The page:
The Caribbean island of St Vincent has been left without clean water and electricity after last week’s eruption of the La Soufriere volcano.
In addition, about 20,000 evacuees from the island nation still need shelter, United Nations spokesman Stephane Dujarric said on Monday, citing reports from the Office for the Coordination of Humanitarian Affairs.
The volcano, which is in the north of the island, erupted last Friday, emitting a 10 kilometre high column of smoke.
“The eruption has affected most livelihoods in the northern part of the island, including banana farming, with ash and lava flows hampering the movement of people and goods,” Mr Dujarric said.
Tremors were still being felt at the weekend and there was another large explosion on Monday, according to the UWI research centre in Trinidad.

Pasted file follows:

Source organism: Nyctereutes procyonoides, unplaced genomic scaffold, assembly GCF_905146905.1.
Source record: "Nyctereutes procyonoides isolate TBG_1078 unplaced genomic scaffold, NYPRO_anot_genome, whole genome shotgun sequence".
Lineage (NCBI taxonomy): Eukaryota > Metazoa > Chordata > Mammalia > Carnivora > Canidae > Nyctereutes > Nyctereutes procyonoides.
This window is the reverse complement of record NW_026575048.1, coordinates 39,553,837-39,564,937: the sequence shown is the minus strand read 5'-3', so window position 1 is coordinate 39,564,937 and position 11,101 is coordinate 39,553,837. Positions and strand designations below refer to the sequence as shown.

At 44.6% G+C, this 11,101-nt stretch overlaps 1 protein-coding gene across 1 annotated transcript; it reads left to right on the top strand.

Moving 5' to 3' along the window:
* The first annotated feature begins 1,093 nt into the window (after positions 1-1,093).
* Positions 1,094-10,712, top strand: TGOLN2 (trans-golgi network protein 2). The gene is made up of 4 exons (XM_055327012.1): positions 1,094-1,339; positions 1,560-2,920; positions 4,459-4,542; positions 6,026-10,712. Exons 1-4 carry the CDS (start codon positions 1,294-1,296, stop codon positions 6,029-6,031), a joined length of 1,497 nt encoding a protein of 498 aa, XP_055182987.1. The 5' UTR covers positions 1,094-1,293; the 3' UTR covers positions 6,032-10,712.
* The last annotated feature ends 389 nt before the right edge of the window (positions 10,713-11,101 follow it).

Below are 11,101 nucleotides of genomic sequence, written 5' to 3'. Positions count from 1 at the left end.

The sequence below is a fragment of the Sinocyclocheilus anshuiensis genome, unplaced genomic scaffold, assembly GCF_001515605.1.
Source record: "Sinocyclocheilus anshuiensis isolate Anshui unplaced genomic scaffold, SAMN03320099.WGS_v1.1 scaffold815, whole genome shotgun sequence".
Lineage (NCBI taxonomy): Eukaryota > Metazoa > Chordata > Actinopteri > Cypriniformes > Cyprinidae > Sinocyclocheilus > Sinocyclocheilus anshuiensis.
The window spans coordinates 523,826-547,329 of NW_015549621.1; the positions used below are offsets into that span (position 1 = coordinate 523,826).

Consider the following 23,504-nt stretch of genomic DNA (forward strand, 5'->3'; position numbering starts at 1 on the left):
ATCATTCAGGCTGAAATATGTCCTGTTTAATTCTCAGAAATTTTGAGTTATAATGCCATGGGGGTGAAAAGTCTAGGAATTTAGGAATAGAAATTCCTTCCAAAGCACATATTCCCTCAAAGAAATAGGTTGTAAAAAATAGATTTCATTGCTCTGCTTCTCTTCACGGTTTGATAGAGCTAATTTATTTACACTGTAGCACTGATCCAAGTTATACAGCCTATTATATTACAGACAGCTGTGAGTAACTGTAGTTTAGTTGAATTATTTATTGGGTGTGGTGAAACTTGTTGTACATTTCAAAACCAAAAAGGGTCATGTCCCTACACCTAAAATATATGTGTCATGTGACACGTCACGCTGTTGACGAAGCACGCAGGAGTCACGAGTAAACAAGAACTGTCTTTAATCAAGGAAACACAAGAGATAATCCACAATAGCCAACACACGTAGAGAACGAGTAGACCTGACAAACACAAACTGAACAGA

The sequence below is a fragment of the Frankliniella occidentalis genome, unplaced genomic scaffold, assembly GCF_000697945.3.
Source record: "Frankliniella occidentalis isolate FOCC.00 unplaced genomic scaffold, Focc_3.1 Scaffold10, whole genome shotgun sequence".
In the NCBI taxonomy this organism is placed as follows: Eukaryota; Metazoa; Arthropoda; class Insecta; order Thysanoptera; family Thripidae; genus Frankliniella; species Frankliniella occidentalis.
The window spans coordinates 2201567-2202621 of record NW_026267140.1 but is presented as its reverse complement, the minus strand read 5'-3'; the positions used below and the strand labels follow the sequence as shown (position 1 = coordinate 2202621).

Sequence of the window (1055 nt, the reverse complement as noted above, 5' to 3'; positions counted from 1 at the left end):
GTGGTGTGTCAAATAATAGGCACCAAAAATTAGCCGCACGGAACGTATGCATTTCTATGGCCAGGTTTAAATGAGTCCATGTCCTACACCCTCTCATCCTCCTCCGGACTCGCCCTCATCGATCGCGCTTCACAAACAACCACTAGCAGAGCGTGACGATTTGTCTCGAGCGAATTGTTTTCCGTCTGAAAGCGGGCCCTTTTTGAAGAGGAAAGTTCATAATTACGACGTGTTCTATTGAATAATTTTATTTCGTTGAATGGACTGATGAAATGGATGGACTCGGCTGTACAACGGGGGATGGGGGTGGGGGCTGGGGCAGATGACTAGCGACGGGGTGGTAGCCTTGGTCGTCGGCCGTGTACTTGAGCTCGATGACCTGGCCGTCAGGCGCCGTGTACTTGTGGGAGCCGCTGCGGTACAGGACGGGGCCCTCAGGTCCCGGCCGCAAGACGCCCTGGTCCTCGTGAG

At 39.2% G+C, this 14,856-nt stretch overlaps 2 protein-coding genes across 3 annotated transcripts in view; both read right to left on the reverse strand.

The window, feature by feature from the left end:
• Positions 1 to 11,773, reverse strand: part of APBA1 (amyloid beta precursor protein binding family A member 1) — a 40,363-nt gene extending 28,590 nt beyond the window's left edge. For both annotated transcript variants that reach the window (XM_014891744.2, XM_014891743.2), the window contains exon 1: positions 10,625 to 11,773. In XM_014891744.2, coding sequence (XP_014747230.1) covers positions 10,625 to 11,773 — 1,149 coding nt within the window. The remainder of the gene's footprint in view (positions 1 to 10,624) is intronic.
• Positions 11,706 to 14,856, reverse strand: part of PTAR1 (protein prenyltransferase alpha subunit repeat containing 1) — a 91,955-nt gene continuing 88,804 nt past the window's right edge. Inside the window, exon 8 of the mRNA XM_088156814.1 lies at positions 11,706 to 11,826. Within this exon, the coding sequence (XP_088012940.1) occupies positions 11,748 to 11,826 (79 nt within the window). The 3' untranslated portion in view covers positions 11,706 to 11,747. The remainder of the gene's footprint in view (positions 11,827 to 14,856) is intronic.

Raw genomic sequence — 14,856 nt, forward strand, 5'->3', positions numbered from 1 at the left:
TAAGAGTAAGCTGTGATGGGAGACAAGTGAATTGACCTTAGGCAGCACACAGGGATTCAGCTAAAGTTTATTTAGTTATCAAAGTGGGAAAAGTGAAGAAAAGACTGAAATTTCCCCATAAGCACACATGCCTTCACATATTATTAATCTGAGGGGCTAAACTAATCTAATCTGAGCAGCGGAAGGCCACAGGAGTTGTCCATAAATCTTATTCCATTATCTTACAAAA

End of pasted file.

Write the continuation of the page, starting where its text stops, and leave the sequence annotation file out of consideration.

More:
OCHA has warned “explosions and accompanying ashfall, of similar or larger magnitude, are likely to continue over the next few days.”
St Vincent, the main island of the state of St Vincent and the Grenadines, has a population around 100,000.
According to the UN, some 3500 people were taken into 85 emergency shelters.
The 1178 metre tall La Soufriere is the only active volcano on St Vincent.
During a 1902 eruption, about 1500 people died.
The last eruption was 1979.